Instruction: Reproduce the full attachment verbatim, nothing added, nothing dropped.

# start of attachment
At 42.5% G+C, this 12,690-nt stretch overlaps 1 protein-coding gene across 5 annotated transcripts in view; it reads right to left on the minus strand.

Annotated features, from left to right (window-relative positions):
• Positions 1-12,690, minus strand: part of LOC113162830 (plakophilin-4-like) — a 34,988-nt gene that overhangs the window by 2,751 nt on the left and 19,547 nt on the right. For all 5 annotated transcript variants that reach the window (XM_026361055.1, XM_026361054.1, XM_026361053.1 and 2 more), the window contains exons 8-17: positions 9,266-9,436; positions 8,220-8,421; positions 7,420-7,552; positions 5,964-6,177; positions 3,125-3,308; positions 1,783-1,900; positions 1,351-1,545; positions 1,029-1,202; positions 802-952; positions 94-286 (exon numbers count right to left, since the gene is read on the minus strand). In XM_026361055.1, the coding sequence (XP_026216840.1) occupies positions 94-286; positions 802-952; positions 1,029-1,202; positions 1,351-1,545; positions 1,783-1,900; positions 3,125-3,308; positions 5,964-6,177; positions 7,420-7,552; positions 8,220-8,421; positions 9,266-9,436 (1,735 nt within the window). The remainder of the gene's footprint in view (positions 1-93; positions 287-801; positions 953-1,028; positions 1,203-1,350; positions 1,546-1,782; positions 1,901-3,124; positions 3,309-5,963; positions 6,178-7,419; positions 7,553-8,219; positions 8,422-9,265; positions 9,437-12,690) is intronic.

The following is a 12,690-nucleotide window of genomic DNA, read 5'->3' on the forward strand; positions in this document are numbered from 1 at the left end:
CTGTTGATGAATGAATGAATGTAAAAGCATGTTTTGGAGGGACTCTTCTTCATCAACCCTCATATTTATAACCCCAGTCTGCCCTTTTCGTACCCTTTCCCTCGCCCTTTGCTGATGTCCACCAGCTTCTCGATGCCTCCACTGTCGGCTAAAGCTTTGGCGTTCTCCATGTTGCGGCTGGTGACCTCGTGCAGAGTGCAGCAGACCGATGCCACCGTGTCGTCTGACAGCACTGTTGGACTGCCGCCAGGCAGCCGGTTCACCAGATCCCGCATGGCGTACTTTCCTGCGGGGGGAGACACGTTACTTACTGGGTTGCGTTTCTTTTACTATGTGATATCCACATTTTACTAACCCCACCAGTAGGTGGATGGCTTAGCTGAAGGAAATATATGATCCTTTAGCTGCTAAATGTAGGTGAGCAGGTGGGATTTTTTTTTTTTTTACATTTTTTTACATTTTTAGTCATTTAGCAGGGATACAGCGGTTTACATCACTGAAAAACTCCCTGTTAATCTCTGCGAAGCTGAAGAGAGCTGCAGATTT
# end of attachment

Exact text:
At 42.5% G+C, this 12,690-nt stretch overlaps 1 protein-coding gene across 5 annotated transcripts in view; it reads right to left on the minus strand.

Annotated features, from left to right (window-relative positions):
• Positions 1-12,690, minus strand: part of LOC113162830 (plakophilin-4-like) — a 34,988-nt gene that overhangs the window by 2,751 nt on the left and 19,547 nt on the right. For all 5 annotated transcript variants that reach the window (XM_026361055.1, XM_026361054.1, XM_026361053.1 and 2 more), the window contains exons 8-17: positions 9,266-9,436; positions 8,220-8,421; positions 7,420-7,552; positions 5,964-6,177; positions 3,125-3,308; positions 1,783-1,900; positions 1,351-1,545; positions 1,029-1,202; positions 802-952; positions 94-286 (exon numbers count right to left, since the gene is read on the minus strand). In XM_026361055.1, the coding sequence (XP_026216840.1) occupies positions 94-286; positions 802-952; positions 1,029-1,202; positions 1,351-1,545; positions 1,783-1,900; positions 3,125-3,308; positions 5,964-6,177; positions 7,420-7,552; positions 8,220-8,421; positions 9,266-9,436 (1,735 nt within the window). The remainder of the gene's footprint in view (positions 1-93; positions 287-801; positions 953-1,028; positions 1,203-1,350; positions 1,546-1,782; positions 1,901-3,124; positions 3,309-5,963; positions 6,178-7,419; positions 7,553-8,219; positions 8,422-9,265; positions 9,437-12,690) is intronic.

The following is a 12,690-nucleotide window of genomic DNA, read 5'->3' on the forward strand; positions in this document are numbered from 1 at the left end:
CTGTTGATGAATGAATGAATGTAAAAGCATGTTTTGGAGGGACTCTTCTTCATCAACCCTCATATTTATAACCCCAGTCTGCCCTTTTCGTACCCTTTCCCTCGCCCTTTGCTGATGTCCACCAGCTTCTCGATGCCTCCACTGTCGGCTAAAGCTTTGGCGTTCTCCATGTTGCGGCTGGTGACCTCGTGCAGAGTGCAGCAGACCGATGCCACCGTGTCGTCTGACAGCACTGTTGGACTGCCGCCAGGCAGCCGGTTCACCAGATCCCGCATGGCGTACTTTCCTGCGGGGGGAGACACGTTACTTACTGGGTTGCGTTTCTTTTACTATGTGATATCCACATTTTACTAACCCCACCAGTAGGTGGATGGCTTAGCTGAAGGAAATATATGATCCTTTAGCTGCTAAATGTAGGTGAGCAGGTGGGATTTTTTTTTTTTTTACATTTTTTTACATTTTTAGTCATTTAGCAGGGATACAGCGGTTTACATCACTGAAAAACTCCCTGTTAATCTCTGCGAAGCTGAAGAGAGCTGCAGATTT